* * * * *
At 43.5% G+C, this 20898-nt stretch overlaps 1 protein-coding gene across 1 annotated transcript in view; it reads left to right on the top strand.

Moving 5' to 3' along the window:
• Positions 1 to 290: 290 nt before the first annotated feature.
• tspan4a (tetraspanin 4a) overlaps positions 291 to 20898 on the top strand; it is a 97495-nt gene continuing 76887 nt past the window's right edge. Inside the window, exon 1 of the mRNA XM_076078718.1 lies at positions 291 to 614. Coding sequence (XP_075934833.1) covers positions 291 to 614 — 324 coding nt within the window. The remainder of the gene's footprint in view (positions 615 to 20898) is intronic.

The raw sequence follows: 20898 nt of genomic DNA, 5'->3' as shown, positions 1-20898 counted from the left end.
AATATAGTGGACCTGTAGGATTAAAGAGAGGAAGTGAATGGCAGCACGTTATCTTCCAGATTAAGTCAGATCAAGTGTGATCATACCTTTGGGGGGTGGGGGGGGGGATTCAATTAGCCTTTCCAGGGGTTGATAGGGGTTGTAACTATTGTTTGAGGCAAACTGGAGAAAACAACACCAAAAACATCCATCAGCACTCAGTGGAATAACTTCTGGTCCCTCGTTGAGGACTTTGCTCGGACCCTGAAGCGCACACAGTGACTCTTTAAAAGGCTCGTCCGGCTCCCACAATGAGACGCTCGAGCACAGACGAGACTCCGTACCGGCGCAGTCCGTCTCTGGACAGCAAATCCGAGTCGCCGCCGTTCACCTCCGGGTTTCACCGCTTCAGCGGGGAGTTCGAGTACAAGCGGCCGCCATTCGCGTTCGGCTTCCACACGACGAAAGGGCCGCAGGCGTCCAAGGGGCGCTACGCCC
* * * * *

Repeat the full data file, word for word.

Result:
At 43.5% G+C, this 20898-nt stretch overlaps 1 protein-coding gene across 1 annotated transcript in view; it reads left to right on the top strand.

Moving 5' to 3' along the window:
• Positions 1 to 290: 290 nt before the first annotated feature.
• tspan4a (tetraspanin 4a) overlaps positions 291 to 20898 on the top strand; it is a 97495-nt gene continuing 76887 nt past the window's right edge. Inside the window, exon 1 of the mRNA XM_076078718.1 lies at positions 291 to 614. Coding sequence (XP_075934833.1) covers positions 291 to 614 — 324 coding nt within the window. The remainder of the gene's footprint in view (positions 615 to 20898) is intronic.

The raw sequence follows: 20898 nt of genomic DNA, 5'->3' as shown, positions 1-20898 counted from the left end.
AATATAGTGGACCTGTAGGATTAAAGAGAGGAAGTGAATGGCAGCACGTTATCTTCCAGATTAAGTCAGATCAAGTGTGATCATACCTTTGGGGGGTGGGGGGGGGGATTCAATTAGCCTTTCCAGGGGTTGATAGGGGTTGTAACTATTGTTTGAGGCAAACTGGAGAAAACAACACCAAAAACATCCATCAGCACTCAGTGGAATAACTTCTGGTCCCTCGTTGAGGACTTTGCTCGGACCCTGAAGCGCACACAGTGACTCTTTAAAAGGCTCGTCCGGCTCCCACAATGAGACGCTCGAGCACAGACGAGACTCCGTACCGGCGCAGTCCGTCTCTGGACAGCAAATCCGAGTCGCCGCCGTTCACCTCCGGGTTTCACCGCTTCAGCGGGGAGTTCGAGTACAAGCGGCCGCCATTCGCGTTCGGCTTCCACACGACGAAAGGGCCGCAGGCGTCCAAGGGGCGCTACGCCC